It is one which has remediated both forms and qualities of the early BBC, but also one that draws from contemporary digital cultures.

Over time – AI and data is likely to play an ever bigger role in this – recognising that genre alone is no longer a great indicator. Podcasts can be mapped out by other qualities, such as intimacy, sound complexity, niche value and so on – and whilst there is liveness, this remains a strength for radio.

Slide 8

Radio Stations now can appeal to audiences beyond their usual reach

Music stations can focus on music on radio and develop serious, funny, or socially relevant content as podcasts

Podcasts play best to the niches IT IS A LONG TAIL MEDIUM (usually)

In a NESTA discussion paper – Tom Chivers and Stuart Allan – highlighted some potential purposes of public service media, all of which are exemplified by podcasts.

oethos as a national community (social value);

o viewers and listeners with individual interests, tastes and preferences (cultural value);

omarket affordances and constraints (economic value);

o investors in the creative industries (industrial value);

oas an embodiment of diverse identities and aspirations (representational value); and as citizens concerned with public affairs (civic value). 

THEY ADD Of the younger generation – This demographic group actively negotiates tensions arising from the evolving, uneven uses of digital media technologies, some of the implications of which complicate the normative ideals of public value currently driving UK PSB policy.

PSB’s add social and cultural value through podcasts that can focus on minority audiences or give voice to debate or discussion, they have aided the development of a sector, although this is declining (me 2021) – because the BBC pay less than Audible and others

but they also add civic value through helping to develop understanding of news stories, locally, nationally and globally

Slide 9

Podcasts have revived different formats, ones that often require close listening – this is shift to earlier habits and behaviours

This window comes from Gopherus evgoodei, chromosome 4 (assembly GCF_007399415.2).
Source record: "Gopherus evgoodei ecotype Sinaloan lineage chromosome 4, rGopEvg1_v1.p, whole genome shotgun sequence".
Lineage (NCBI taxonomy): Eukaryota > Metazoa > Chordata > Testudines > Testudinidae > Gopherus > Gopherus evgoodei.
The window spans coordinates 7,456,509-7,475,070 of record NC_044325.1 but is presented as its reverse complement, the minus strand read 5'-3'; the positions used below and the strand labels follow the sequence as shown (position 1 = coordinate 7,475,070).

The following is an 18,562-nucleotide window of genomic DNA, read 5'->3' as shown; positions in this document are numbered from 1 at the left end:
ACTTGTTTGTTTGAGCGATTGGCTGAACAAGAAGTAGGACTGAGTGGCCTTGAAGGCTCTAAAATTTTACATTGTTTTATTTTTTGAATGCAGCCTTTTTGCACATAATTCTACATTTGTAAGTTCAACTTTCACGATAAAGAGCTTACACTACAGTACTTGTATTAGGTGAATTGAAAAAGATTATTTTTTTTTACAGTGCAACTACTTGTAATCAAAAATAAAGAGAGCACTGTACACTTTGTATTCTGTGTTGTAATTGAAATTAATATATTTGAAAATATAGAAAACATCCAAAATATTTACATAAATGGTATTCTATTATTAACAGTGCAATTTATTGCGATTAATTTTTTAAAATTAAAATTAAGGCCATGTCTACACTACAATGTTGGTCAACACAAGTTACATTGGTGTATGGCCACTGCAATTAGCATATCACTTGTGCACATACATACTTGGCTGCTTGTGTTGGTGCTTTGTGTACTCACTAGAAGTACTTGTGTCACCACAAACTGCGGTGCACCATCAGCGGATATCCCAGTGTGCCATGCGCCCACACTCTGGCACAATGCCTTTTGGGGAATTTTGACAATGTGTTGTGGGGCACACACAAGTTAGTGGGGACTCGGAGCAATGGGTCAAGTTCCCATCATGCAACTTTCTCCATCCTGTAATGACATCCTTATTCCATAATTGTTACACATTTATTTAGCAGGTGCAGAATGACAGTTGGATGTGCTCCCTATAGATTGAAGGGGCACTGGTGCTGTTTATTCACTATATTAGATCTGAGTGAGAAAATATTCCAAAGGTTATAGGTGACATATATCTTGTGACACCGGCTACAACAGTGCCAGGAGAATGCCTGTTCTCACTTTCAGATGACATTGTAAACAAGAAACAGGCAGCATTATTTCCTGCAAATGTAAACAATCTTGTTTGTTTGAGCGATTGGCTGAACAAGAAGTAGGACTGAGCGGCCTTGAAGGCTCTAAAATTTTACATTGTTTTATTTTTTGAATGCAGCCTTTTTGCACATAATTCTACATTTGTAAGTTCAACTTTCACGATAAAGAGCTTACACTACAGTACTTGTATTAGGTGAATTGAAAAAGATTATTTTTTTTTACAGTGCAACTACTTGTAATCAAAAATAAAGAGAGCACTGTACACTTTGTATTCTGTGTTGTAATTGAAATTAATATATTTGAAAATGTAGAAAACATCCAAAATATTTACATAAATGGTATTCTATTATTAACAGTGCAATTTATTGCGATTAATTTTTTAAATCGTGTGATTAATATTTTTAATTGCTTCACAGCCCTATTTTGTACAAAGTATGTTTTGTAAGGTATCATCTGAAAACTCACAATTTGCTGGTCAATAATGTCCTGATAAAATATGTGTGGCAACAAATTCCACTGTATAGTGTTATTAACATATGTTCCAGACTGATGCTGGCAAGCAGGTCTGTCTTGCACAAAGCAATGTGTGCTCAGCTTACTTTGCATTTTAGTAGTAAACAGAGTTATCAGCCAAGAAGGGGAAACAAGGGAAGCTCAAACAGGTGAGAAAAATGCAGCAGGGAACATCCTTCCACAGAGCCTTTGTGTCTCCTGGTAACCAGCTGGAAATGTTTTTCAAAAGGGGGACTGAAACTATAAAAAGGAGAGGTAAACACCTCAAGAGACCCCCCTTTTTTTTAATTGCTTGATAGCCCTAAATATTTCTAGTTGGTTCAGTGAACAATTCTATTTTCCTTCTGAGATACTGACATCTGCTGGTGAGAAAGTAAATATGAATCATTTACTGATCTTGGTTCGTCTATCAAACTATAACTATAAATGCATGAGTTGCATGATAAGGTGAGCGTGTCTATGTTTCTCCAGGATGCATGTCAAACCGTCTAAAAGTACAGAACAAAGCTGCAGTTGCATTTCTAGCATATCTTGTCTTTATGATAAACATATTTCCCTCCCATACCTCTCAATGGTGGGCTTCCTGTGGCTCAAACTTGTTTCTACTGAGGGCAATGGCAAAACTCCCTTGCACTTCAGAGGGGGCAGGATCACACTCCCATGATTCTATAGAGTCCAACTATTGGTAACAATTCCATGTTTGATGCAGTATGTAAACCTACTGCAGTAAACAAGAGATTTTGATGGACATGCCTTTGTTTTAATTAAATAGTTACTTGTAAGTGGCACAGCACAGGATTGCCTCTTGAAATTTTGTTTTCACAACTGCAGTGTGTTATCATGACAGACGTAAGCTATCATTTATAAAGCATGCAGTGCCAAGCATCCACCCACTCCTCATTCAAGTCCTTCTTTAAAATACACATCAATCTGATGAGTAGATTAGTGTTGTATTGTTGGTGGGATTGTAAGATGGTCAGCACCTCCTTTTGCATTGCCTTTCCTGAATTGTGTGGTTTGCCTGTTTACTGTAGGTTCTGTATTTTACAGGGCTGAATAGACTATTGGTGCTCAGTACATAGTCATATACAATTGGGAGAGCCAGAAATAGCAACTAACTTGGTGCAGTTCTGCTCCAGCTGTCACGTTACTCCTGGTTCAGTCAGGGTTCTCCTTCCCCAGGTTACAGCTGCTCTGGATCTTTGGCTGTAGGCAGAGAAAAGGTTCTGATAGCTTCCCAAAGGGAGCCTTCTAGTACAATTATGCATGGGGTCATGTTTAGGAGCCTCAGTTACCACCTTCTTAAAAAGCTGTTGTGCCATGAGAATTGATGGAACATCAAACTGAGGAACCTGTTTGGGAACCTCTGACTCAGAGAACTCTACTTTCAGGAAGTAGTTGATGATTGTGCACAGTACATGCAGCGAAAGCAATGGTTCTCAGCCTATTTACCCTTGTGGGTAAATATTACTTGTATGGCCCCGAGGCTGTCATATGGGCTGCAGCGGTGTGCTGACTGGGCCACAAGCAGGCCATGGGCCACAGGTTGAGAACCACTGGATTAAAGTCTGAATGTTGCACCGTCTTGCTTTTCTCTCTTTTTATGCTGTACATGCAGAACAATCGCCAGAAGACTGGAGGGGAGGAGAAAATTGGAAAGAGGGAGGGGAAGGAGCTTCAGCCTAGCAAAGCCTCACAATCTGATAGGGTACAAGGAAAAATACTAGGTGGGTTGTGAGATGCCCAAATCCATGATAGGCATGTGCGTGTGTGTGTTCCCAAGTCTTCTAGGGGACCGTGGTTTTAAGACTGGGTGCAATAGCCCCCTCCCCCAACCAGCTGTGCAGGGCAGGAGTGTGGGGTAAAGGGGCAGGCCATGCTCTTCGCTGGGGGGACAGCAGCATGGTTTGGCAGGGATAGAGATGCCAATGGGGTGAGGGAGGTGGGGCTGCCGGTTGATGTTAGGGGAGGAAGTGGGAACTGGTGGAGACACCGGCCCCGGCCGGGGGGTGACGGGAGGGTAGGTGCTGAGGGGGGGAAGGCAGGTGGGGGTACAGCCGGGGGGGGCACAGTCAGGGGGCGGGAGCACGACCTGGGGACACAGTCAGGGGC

They are not radio but are part of the radio ecosystem. Made alongside linear broadcasts with content rossover between media – changes what is a radio station?

They allow for content that deviates from the format (But not the brand) of a station – Ofcom calls this ‘off schedule content’ (Consultation Doc, 4.15) and are part of wider efforts to look ahead to complex futures of global competition and, changing audience demands

A recent reports says

In part, the BBC is responding to global changes in news and entertainment consumption habits. … On-demand services and curated content will only become more established, and audiences will come to expect such offerings. (PUBLIC MEDIA ALLIANCE)

There are- Dual pressure for the BBC to compete and not compete, but as David Hendy concludes public service broadcasting should distort the market, where the ‘ethos is precisely this: to transform mere technology into a social philosophy’

The BBC will need to ensure its content is on Spotify and compete there to maintain status, whilst at the same time it does not aggrivate the market

In closing

In the article on BBC Sounds as PSB the authors quote audience reaction – where one posted
‘I dislike the tendency to clutter up the screen with programmes I have not chosen to see, I thought this was about customisation and user choice, not about pushing content on us?’

BUT.  maybe this is the point?